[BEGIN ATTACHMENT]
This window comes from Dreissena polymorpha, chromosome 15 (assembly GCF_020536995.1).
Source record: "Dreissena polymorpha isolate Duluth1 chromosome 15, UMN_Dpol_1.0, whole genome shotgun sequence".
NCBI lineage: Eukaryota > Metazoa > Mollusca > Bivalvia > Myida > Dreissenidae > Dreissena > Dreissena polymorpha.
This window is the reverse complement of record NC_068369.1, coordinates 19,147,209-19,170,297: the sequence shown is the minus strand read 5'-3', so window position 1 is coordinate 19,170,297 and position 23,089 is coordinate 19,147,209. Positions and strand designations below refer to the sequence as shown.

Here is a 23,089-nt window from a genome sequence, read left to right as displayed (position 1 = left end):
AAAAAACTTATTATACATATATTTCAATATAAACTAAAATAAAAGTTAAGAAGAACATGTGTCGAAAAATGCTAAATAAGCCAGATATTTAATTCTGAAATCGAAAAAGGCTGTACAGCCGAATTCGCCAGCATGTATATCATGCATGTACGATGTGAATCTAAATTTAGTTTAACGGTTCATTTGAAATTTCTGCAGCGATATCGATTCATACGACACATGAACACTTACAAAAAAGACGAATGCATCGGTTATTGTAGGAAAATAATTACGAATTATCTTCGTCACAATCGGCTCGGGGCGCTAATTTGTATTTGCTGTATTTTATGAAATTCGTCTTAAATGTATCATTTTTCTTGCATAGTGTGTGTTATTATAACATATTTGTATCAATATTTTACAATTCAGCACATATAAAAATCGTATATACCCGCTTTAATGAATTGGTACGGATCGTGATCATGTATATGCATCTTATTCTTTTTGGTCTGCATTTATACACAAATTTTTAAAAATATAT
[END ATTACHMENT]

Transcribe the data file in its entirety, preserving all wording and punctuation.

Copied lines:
This window comes from Dreissena polymorpha, chromosome 15 (assembly GCF_020536995.1).
Source record: "Dreissena polymorpha isolate Duluth1 chromosome 15, UMN_Dpol_1.0, whole genome shotgun sequence".
NCBI lineage: Eukaryota > Metazoa > Mollusca > Bivalvia > Myida > Dreissenidae > Dreissena > Dreissena polymorpha.
This window is the reverse complement of record NC_068369.1, coordinates 19,147,209-19,170,297: the sequence shown is the minus strand read 5'-3', so window position 1 is coordinate 19,170,297 and position 23,089 is coordinate 19,147,209. Positions and strand designations below refer to the sequence as shown.

Here is a 23,089-nt window from a genome sequence, read left to right as displayed (position 1 = left end):
AAAAAACTTATTATACATATATTTCAATATAAACTAAAATAAAAGTTAAGAAGAACATGTGTCGAAAAATGCTAAATAAGCCAGATATTTAATTCTGAAATCGAAAAAGGCTGTACAGCCGAATTCGCCAGCATGTATATCATGCATGTACGATGTGAATCTAAATTTAGTTTAACGGTTCATTTGAAATTTCTGCAGCGATATCGATTCATACGACACATGAACACTTACAAAAAAGACGAATGCATCGGTTATTGTAGGAAAATAATTACGAATTATCTTCGTCACAATCGGCTCGGGGCGCTAATTTGTATTTGCTGTATTTTATGAAATTCGTCTTAAATGTATCATTTTTCTTGCATAGTGTGTGTTATTATAACATATTTGTATCAATATTTTACAATTCAGCACATATAAAAATCGTATATACCCGCTTTAATGAATTGGTACGGATCGTGATCATGTATATGCATCTTATTCTTTTTGGTCTGCATTTATACACAAATTTTTAAAAATATAT